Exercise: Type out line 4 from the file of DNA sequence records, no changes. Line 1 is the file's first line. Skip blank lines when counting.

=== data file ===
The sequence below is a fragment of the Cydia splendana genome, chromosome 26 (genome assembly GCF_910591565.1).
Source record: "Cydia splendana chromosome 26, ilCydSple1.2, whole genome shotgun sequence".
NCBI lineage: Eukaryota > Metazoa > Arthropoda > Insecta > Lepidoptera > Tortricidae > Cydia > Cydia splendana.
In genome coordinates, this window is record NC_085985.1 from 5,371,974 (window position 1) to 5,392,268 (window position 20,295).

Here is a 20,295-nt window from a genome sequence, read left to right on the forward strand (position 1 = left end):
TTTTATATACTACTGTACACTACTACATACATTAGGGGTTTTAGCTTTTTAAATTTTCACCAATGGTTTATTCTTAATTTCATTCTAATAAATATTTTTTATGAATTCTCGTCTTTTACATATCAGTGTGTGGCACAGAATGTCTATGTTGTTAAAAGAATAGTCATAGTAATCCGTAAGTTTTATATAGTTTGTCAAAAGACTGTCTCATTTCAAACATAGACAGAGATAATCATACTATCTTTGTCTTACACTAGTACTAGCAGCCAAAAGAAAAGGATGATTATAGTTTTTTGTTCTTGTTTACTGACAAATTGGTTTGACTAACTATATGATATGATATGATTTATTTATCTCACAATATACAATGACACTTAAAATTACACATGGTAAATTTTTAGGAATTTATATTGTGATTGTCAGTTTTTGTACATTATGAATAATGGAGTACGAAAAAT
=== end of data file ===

In genome coordinates, this window is record NC_085985.1 from 5,371,974 (window position 1) to 5,392,268 (window position 20,295).